Something is eating my beet tops as well as parsley and basil leaves (leaving holes in the leaves). Is this earwigs? Something else? How should I control them?
As this has been a very wet spring/summer, the hungry critters that are attacking your tender leaves are likely slugs or – as you suggest, earwigs.
Both these pests munch at night, and you can catch them in the act by heading into the garden in the evening, flashlight in hand – and peeking at the leaves of your plants.
Slugs leave ragged holes in leaves close to the ground and often leave a slimy trails that once dry, look shiny. Earwigs chew holes in leaves – they tend to make holes all over younger leaves, while chewing around the edges of older leaves — often these leaves look ragged.
If it’s slugs: Here are a few suggestions about how to control them (see the references below for more options and details) —
WATER: Water plants in the morning, so they will be dry by the evening. As slugs love dark, damp environments, try to keep your garden light and dry.
TIDY: Keep the garden tidy – e.g., get rid of weeds and debris around the plants, and don’t crowd plants – maximize air circulation to keep the soil surface relatively dry. This this eliminates daytime hiding spots for slugs. Consider your choice of mulch – large bark and wood chips are great places for slugs to hide. They seem to find shredded pine bark is less attractive, and are repelled by cocoa hulls.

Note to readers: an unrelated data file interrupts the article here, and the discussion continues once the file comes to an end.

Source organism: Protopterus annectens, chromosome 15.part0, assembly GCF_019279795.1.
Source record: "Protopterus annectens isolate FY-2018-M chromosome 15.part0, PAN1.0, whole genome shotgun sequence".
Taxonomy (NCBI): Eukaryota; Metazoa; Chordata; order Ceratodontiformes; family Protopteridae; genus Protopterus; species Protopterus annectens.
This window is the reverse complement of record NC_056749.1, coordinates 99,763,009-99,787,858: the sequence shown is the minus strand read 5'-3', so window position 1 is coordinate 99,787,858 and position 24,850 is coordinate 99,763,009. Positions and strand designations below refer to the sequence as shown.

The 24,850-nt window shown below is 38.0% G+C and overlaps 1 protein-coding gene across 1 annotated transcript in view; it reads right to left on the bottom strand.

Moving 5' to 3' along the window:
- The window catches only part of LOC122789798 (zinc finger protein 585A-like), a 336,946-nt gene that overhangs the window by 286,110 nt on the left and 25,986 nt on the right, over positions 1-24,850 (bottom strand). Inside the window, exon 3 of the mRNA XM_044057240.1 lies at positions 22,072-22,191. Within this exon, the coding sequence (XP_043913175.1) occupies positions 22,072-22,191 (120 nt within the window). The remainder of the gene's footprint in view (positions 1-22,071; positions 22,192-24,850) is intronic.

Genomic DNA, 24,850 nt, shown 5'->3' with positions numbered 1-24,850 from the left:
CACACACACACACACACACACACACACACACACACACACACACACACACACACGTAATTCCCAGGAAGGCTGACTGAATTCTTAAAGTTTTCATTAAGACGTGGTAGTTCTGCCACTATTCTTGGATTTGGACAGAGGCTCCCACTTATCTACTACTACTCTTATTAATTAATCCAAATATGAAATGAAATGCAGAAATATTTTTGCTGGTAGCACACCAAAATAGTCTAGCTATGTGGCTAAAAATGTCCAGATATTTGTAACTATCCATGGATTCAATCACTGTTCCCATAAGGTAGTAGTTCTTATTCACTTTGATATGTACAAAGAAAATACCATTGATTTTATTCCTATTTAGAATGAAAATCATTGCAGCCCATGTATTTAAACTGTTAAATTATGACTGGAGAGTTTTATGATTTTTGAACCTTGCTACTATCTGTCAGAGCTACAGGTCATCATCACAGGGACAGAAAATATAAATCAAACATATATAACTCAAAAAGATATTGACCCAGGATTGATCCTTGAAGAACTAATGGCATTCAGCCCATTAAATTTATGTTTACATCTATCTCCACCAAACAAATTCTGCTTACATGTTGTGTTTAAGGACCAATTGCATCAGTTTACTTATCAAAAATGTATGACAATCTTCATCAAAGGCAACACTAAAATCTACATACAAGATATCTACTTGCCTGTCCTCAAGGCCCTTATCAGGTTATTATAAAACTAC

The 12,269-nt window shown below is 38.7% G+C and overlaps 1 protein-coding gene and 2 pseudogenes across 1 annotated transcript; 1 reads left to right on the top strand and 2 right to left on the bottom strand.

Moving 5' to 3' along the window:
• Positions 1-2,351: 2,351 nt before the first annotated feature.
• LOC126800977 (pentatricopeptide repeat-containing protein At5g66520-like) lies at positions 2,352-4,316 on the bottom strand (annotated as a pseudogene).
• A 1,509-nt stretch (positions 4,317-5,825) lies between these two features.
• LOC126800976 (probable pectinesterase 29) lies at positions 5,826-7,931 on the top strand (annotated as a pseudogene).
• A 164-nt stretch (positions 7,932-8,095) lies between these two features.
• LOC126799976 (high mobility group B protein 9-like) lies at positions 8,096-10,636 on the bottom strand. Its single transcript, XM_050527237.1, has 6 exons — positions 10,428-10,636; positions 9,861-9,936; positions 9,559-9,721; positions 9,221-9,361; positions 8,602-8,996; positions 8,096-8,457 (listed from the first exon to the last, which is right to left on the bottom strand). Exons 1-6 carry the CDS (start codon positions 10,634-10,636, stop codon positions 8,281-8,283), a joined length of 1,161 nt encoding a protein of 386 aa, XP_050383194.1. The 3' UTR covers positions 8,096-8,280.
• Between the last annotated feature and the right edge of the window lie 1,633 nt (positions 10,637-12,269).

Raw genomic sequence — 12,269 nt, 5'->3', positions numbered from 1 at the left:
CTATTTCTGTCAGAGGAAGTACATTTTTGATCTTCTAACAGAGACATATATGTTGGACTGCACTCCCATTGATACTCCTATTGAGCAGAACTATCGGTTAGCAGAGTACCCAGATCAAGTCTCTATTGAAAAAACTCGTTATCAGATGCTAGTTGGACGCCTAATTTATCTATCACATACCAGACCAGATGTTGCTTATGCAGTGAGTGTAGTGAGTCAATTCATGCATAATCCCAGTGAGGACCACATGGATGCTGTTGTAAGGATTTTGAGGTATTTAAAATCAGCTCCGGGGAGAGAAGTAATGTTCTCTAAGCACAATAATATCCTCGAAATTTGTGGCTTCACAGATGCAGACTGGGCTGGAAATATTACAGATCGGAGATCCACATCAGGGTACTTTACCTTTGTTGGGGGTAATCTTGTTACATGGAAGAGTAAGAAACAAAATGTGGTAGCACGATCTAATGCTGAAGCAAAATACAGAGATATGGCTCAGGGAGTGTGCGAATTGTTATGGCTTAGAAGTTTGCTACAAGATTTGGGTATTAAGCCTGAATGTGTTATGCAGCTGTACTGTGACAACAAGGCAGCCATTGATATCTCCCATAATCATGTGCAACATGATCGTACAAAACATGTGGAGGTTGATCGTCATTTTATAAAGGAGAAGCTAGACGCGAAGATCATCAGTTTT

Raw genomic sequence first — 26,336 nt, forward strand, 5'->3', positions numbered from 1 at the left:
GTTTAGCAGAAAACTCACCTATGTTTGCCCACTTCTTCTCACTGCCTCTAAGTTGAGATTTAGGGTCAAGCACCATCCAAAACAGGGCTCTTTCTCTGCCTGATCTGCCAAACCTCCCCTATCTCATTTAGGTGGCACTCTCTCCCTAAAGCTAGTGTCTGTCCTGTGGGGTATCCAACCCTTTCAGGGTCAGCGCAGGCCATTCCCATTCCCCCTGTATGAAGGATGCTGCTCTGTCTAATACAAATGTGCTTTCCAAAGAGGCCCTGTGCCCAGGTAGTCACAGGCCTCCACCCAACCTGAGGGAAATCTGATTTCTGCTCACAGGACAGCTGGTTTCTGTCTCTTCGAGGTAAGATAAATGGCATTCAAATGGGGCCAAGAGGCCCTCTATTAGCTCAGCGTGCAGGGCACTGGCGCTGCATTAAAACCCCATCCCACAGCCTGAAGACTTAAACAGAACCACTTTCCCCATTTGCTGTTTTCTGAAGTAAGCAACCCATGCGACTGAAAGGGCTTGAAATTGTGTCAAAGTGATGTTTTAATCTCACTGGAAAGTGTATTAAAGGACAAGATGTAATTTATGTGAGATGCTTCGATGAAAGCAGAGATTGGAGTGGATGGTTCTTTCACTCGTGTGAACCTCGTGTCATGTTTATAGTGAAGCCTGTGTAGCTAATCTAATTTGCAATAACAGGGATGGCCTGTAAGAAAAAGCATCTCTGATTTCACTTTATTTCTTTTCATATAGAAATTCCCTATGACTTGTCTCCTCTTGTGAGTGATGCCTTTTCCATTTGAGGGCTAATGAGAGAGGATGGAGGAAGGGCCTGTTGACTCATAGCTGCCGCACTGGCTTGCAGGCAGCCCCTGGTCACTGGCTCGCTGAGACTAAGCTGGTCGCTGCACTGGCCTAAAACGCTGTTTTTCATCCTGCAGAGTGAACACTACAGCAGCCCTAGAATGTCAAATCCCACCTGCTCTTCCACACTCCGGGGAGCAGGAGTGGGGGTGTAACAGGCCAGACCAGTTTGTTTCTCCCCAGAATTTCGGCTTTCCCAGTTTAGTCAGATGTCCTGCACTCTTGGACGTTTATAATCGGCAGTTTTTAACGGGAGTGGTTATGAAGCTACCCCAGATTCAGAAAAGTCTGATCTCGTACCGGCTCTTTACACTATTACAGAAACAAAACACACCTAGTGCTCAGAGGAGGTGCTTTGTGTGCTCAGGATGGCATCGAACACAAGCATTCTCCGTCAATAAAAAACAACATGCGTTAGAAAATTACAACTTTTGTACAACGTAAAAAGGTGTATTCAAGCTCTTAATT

BARRIERS: Slugs hate crawling over dry, dusty or scratchy, such as diatomaceous earth, cinders, coarse sawdust, gravel or sand. It makes them secrete lots of mucous to get past these materials, and they get tuckered out and die. Surrounding your plants with a border of any of these inert materials should help control slugs. Copper strips can also be used, but may cause safety problems for children or animals. –
HAND-PICK: You can hand-pick slugs off plants at night using your trusty flashlight and a pair of disposable gloves. This is pretty time-intensive as not all slugs are active each night – you would need to be patient to see an impact on the slug population.
TRAP: If your plants are in pots, you can keep slugs from them potted plants by supporting the pots over a pan of water. Slugs also will go to shallow dishes containing beer or baker’s yeast dissolved in water – they’ll drown. You can also trap slugs by using boards that are raised about an inch off the ground, or inverted melon or grapefruit rinds — the slugs will gather and you can scrape them off every morning.
PREDATORS: Toads are a natural enemy of slugs, and some people claim that ducks keeps a garden slug free. Perhaps you can attract these animals to your garden…
For earwig control, keep the garden clean and dry (as for slugs, above). Trap them by filling shallow tin cans (an old tuna can is fine) with ½ inch of vegetable oil, placed in the garden. Alternatively, use a rolled up newspaper or paper towel tube filled with straws; seal this at one end and put in an area of the garden where you have seen earwigs. Once they crawl inside, they will not be able to escape.
Note: Earwig damage is usually not severe, and these critters prey on garden insects, including pests – so it’s recommended that they be tolerated.
Here are some helpful resources that provide lots of details about how to identify the pests and deal with them:
University of Rhode Island Landscape Horticulture Program – Slugs (factsheet)
Nova Scotia government – Earwig prevention & Control fact sheet